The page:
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No, Uber drivers can’t game the ‘surge pricing’ system the way one driver claims

A video allegedly posted by an Uber driver claims to show how to manipulate the app to raise prices. (Andrew Harrer/Bloomberg News)

Uber's "surge pricing" algorithm is both critical to its success and a huge proverbial target on the company's back.

It is, Uber says, supply and demand in its most basic form: When drivers are scarce, and demand is high, prices go up.

That's good for drivers who are now being paid less on the Uber base rate since the company began dropping prices to beat the competition and generate demand. And it can be good for those who are desperate for a ride — and are willing to pay.

Critics say that surge pricing can result in truly absurd fares at peak times, and the company admitted making a misstep by allowing surge pricing to go into effect in the middle a natural disaster.

Recently, a video, purportedly from an Uber driver, was published online claiming to show a strategy that Uber drivers can use to manipulate the system by inducing higher and higher surge fares.

There's no narration of what's happening, but over the course of about three minutes, the "driver" demonstrates how to do this by accepting rides, then immediately canceling them. The person does this several times, and by the end of the video, surge pricing increases to 2.1 times the normal fare in some areas.

(The video, titled "Driving for surge," was initially posted publicly in April but has now been made private.)

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The video was also posted in a thread on a message board for ride-share drivers last week by a user who was labeled on the message board as a "well-known member." That person encouraged drivers to get "on the surge bus" and ride "to profits together."

Even if the strategy was plausible, it probably won't work for long, as other drivers on the forum quickly pointed out.

"This is a terrible strategy. You'll get deactivated within a week with that many trip cancellations," one driver commented.

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In a statement, Uber spokesman Taylor Bennett said drivers caught canceling rides to manipulate the system could face termination.

“Consistently canceling rides in an effort to manipulate the app or discriminate against riders is in violation of the contract that driver partners sign. Driver partners who do this may be deactivated from the system," Bennett said.

That being said, surge pricing in an entire city, where there might be hundreds or thousands of drivers on the road, is unlikely to be affected by the actions of a single driver — or even a handful of drivers.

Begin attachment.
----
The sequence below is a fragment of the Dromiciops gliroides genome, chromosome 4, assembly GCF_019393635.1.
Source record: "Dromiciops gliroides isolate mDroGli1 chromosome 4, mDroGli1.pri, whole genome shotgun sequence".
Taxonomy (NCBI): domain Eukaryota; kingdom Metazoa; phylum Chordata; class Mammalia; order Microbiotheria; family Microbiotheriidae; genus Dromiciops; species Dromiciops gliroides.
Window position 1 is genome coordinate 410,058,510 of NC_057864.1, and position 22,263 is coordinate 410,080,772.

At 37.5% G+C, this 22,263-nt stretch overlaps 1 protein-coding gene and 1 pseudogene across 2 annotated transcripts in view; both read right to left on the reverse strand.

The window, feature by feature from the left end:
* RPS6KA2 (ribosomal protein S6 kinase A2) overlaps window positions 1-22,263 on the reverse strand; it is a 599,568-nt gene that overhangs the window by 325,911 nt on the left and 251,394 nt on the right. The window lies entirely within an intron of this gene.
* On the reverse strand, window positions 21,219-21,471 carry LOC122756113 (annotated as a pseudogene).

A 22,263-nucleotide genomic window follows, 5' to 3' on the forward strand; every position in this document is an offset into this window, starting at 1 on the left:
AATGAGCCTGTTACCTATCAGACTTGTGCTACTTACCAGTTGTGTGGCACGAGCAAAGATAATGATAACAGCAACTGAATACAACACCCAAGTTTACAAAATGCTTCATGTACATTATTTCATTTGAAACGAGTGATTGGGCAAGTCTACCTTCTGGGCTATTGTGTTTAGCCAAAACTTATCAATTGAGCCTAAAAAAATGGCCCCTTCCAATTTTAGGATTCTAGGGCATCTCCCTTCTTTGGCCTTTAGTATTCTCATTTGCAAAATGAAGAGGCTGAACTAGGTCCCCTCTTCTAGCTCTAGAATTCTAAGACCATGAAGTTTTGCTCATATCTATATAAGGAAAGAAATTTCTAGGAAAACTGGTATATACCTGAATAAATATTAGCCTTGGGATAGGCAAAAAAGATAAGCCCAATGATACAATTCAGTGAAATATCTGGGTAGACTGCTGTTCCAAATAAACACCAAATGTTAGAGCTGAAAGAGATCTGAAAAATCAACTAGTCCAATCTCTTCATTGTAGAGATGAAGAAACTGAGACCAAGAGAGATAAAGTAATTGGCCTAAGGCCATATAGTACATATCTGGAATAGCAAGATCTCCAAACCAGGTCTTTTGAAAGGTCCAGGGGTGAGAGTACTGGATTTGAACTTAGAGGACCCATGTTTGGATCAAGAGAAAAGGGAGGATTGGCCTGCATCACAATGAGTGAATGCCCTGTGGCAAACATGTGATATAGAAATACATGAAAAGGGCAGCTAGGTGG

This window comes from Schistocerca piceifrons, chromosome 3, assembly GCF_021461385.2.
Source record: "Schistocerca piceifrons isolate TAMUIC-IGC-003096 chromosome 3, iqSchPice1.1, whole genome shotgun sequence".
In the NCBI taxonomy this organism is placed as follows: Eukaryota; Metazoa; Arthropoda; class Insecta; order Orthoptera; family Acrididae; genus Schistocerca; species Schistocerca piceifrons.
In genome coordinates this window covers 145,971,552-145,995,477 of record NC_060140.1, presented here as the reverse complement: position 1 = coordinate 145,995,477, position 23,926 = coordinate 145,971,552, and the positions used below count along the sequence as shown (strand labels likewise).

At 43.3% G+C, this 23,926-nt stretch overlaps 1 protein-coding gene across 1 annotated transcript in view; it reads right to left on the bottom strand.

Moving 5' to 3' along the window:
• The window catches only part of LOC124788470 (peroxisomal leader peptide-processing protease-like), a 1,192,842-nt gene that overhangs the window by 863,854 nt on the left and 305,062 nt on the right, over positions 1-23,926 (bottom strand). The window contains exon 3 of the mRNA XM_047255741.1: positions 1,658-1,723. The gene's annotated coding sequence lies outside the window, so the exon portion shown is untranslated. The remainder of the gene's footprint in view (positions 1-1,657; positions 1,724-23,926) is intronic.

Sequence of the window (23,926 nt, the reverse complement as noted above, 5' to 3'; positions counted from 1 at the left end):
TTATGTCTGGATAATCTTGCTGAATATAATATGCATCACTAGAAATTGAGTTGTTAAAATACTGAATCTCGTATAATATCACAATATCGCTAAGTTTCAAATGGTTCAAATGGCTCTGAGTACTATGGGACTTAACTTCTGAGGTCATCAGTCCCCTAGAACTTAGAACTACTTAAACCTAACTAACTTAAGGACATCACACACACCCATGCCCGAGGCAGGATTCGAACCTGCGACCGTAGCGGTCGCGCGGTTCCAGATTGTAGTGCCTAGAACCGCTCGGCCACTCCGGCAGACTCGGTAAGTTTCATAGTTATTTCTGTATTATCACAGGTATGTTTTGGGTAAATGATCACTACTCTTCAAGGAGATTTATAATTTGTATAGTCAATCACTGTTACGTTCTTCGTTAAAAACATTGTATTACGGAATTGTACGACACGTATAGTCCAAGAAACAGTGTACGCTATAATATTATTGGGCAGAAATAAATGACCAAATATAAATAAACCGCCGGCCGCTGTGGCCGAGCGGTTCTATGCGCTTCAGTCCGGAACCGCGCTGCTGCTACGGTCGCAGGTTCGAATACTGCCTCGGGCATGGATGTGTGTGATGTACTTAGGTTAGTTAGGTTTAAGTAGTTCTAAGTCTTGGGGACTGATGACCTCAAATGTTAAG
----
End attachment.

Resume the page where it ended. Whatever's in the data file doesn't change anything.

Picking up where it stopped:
Surge pricing kicks in when a lot of different users begin requesting rides and there aren't enough drivers. Sure-fire predictors for surge pricing: bad weather, rush hour or, perhaps, the time just before Sunday brunch.

Because Uber monitors every ride, repeatedly canceling rides is really just a good way for a driver to trigger enhanced scrutiny.

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Uber needs customers to continue to view surge pricing as a necessity that helps them ensure some level of service at high demand times, rather than a convenient mechanism for price-gouging.

And as Uber's CEO has alluded to before, bad drivers can be the company's Achilles heel. When customers have bad experiences with drivers — for any number of reasons, including randomly canceling requested rides — it reflects poorly on the company and hurts its bottom line.

On the other hand, the person who shared the video on the ride-sharing forum claimed that he has been "doing this for months" without hearing anything from Uber. It is unclear whether that is true, and Uber would not comment on the individual driver, who included his first name and license plate number in the video.

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But even if the company turns a blind eye to this sort of behavior from drivers, there's no reason to believe many other drivers will take the chance.

There are still plenty of drivers who won't risk deactivation by playing these games.

"I'm so excited to get a fare that I just accept every single one," one driver, Dan Bertsch, told KNBC.

And besides, there are easier ways for drivers to take advantage of surge pricing — by simply waiting for prices to go higher.